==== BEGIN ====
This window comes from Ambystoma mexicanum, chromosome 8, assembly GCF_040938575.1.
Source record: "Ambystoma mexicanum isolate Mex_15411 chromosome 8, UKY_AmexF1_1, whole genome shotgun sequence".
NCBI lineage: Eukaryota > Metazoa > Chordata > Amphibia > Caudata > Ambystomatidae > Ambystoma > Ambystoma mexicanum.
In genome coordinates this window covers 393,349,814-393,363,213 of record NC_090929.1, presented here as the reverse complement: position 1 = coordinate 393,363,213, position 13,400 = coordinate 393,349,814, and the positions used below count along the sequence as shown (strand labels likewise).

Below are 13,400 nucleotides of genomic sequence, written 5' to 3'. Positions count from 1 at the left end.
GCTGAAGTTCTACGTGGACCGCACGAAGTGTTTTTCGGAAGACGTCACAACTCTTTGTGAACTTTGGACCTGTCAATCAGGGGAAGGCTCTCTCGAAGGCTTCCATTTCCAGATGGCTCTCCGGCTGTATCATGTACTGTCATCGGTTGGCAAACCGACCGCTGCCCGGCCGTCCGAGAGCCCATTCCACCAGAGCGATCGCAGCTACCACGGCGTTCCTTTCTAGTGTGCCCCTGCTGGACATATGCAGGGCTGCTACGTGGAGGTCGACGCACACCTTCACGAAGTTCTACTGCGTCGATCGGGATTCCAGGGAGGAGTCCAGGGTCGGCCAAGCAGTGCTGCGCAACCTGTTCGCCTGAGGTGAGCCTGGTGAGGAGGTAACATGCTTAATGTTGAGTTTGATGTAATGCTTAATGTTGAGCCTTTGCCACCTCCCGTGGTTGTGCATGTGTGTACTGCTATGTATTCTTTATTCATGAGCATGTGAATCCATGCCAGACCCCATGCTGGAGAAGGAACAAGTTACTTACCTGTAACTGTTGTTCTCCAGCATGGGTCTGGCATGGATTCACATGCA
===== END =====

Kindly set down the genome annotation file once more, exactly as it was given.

This window comes from Ambystoma mexicanum, chromosome 8, assembly GCF_040938575.1.
Source record: "Ambystoma mexicanum isolate Mex_15411 chromosome 8, UKY_AmexF1_1, whole genome shotgun sequence".
NCBI lineage: Eukaryota > Metazoa > Chordata > Amphibia > Caudata > Ambystomatidae > Ambystoma > Ambystoma mexicanum.
In genome coordinates this window covers 393,349,814-393,363,213 of record NC_090929.1, presented here as the reverse complement: position 1 = coordinate 393,363,213, position 13,400 = coordinate 393,349,814, and the positions used below count along the sequence as shown (strand labels likewise).

Below are 13,400 nucleotides of genomic sequence, written 5' to 3'. Positions count from 1 at the left end.
GCTGAAGTTCTACGTGGACCGCACGAAGTGTTTTTCGGAAGACGTCACAACTCTTTGTGAACTTTGGACCTGTCAATCAGGGGAAGGCTCTCTCGAAGGCTTCCATTTCCAGATGGCTCTCCGGCTGTATCATGTACTGTCATCGGTTGGCAAACCGACCGCTGCCCGGCCGTCCGAGAGCCCATTCCACCAGAGCGATCGCAGCTACCACGGCGTTCCTTTCTAGTGTGCCCCTGCTGGACATATGCAGGGCTGCTACGTGGAGGTCGACGCACACCTTCACGAAGTTCTACTGCGTCGATCGGGATTCCAGGGAGGAGTCCAGGGTCGGCCAAGCAGTGCTGCGCAACCTGTTCGCCTGAGGTGAGCCTGGTGAGGAGGTAACATGCTTAATGTTGAGTTTGATGTAATGCTTAATGTTGAGCCTTTGCCACCTCCCGTGGTTGTGCATGTGTGTACTGCTATGTATTCTTTATTCATGAGCATGTGAATCCATGCCAGACCCCATGCTGGAGAAGGAACAAGTTACTTACCTGTAACTGTTGTTCTCCAGCATGGGTCTGGCATGGATTCACATGCA